18 January 2008
Millions of pounds raised in council rents are set to be snatched from the housing subsidy system by the Treasury and used for general public expenditure.
New projections by the Department for Communities and Local Government show that, by next year, the housing revenue account will be running at a surplus of £194m. Within ten years, the annual surplus is forecast to exceed £500m, with the trend set to continue well beyond 2020.
The figures are based on projections by six councils taking part in a government pilot to assess the implications of leaving the HRA system. They show its financial health has changed dramatically in the past two years. In 2005/06, it was running at a loss of almost £250m.
John Perry, policy officer at the Chartered Institute of Housing, said the turnaround occurred because rents are rising to bring them in line with those of housing associations, while many authorities have achieved the decent homes standard and are no longer spending so much on repairs and maintenance.
Unless rents were pegged or investment in council housing increased, more money would be 'creamed off' by the Treasury.
'We have reached some sort of crunch point,' said Perry. 'This is surely the time to give local authorities autonomy over their housing finances.'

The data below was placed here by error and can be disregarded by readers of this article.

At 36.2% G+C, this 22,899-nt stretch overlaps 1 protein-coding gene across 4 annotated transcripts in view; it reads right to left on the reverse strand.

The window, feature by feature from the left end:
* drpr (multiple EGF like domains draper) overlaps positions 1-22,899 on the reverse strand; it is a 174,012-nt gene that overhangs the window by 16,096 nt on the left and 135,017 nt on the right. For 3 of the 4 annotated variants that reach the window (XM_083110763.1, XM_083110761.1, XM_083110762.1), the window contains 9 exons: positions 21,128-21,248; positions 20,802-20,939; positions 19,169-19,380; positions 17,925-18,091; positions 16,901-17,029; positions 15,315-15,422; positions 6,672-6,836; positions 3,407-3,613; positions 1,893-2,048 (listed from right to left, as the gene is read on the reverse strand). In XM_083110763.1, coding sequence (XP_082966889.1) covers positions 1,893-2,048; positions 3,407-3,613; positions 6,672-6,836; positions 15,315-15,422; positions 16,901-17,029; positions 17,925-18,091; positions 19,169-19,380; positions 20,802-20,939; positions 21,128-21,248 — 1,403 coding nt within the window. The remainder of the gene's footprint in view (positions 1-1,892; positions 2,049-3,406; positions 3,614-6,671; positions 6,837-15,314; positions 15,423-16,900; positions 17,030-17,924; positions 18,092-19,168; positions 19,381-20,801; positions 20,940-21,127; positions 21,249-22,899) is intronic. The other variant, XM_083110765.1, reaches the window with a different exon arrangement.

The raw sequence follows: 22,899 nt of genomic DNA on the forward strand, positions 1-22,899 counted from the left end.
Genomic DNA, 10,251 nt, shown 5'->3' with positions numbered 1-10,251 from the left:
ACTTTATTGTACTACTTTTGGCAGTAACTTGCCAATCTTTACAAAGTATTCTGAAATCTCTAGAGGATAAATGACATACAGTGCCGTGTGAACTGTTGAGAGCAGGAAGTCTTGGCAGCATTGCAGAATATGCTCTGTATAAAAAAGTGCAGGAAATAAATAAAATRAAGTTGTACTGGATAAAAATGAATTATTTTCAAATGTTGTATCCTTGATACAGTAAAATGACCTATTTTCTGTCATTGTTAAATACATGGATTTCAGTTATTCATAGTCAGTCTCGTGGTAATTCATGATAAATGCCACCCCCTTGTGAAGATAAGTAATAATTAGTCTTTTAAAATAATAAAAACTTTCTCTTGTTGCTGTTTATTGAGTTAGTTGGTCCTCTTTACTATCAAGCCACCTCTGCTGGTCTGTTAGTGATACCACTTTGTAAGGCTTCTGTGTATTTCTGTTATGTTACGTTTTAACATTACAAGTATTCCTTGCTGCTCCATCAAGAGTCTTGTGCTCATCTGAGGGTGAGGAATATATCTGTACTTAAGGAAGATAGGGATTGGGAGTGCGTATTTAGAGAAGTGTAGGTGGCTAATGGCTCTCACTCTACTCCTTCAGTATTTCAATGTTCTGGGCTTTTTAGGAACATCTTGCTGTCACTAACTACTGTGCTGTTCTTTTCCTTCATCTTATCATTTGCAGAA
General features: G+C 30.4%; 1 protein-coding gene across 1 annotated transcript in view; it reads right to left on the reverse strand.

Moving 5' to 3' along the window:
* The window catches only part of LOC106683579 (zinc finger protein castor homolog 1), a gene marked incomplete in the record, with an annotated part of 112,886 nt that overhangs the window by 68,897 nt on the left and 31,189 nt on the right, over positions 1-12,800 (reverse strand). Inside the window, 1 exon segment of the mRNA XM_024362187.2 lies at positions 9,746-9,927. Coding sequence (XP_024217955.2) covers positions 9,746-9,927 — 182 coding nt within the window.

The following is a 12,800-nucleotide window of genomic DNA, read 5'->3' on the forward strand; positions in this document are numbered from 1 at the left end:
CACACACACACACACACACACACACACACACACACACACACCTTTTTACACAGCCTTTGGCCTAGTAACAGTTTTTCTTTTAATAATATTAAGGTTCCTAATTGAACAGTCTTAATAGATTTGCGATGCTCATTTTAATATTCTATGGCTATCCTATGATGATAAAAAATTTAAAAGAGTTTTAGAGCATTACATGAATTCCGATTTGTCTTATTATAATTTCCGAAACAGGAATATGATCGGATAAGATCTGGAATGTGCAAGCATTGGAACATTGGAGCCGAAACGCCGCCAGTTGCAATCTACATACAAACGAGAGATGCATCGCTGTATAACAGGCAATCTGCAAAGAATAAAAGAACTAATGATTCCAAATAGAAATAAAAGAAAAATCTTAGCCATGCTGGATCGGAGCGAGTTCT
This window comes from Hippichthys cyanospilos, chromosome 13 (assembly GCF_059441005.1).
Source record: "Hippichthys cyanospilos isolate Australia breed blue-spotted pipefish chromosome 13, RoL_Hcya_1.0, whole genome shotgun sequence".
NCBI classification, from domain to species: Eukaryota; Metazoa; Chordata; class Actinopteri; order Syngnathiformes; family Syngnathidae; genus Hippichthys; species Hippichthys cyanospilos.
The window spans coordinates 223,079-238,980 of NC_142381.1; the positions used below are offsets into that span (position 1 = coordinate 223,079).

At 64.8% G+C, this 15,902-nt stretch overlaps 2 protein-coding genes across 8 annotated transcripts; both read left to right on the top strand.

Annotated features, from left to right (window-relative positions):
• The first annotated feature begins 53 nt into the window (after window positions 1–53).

Martin Wheatley, housing programme director at the Local Government Association, said the figures demonstrated the urgent need for the review of the HRA announced in December by housing minister Yvette Cooper.
'A system that is taking so much money out of tenants' pockets is clearly no longer sustainable,' he added.
The Defend Council Housing pressure group wants the DCLG to give extra funds to authorities whose tenants have voted against stock transfer and to increase management and maintenance allowances.
A recent report by London Councils showed that, while allowances were raised nationally this year by 2.95%, they were frozen for authorities in the capital.
At the same time, 16 boroughs are poised to raise rents by more than £5 per week.